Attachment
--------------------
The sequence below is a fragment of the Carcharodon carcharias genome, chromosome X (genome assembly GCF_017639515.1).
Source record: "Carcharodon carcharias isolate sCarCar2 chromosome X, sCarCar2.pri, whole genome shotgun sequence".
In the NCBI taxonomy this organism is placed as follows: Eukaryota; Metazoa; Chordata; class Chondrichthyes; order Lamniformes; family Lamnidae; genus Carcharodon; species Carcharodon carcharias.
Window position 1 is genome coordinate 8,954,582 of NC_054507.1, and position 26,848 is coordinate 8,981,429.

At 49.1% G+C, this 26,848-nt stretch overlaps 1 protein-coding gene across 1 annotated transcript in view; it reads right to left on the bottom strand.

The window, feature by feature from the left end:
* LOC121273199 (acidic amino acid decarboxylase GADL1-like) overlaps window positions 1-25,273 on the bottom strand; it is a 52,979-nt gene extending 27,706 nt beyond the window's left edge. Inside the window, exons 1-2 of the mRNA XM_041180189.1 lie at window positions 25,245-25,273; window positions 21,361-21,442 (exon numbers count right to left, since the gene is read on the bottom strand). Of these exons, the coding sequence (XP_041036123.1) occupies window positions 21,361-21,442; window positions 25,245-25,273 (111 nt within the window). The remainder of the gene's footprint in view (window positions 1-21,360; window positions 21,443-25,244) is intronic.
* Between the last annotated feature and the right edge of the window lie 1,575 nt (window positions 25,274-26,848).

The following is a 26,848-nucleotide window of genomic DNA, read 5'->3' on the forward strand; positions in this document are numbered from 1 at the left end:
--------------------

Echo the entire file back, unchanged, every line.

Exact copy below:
The sequence below is a fragment of the Carcharodon carcharias genome, chromosome X (genome assembly GCF_017639515.1).
Source record: "Carcharodon carcharias isolate sCarCar2 chromosome X, sCarCar2.pri, whole genome shotgun sequence".
In the NCBI taxonomy this organism is placed as follows: Eukaryota; Metazoa; Chordata; class Chondrichthyes; order Lamniformes; family Lamnidae; genus Carcharodon; species Carcharodon carcharias.
Window position 1 is genome coordinate 8,954,582 of NC_054507.1, and position 26,848 is coordinate 8,981,429.

At 49.1% G+C, this 26,848-nt stretch overlaps 1 protein-coding gene across 1 annotated transcript in view; it reads right to left on the bottom strand.

The window, feature by feature from the left end:
* LOC121273199 (acidic amino acid decarboxylase GADL1-like) overlaps window positions 1-25,273 on the bottom strand; it is a 52,979-nt gene extending 27,706 nt beyond the window's left edge. Inside the window, exons 1-2 of the mRNA XM_041180189.1 lie at window positions 25,245-25,273; window positions 21,361-21,442 (exon numbers count right to left, since the gene is read on the bottom strand). Of these exons, the coding sequence (XP_041036123.1) occupies window positions 21,361-21,442; window positions 25,245-25,273 (111 nt within the window). The remainder of the gene's footprint in view (window positions 1-21,360; window positions 21,443-25,244) is intronic.
* Between the last annotated feature and the right edge of the window lie 1,575 nt (window positions 25,274-26,848).

The following is a 26,848-nucleotide window of genomic DNA, read 5'->3' on the forward strand; positions in this document are numbered from 1 at the left end: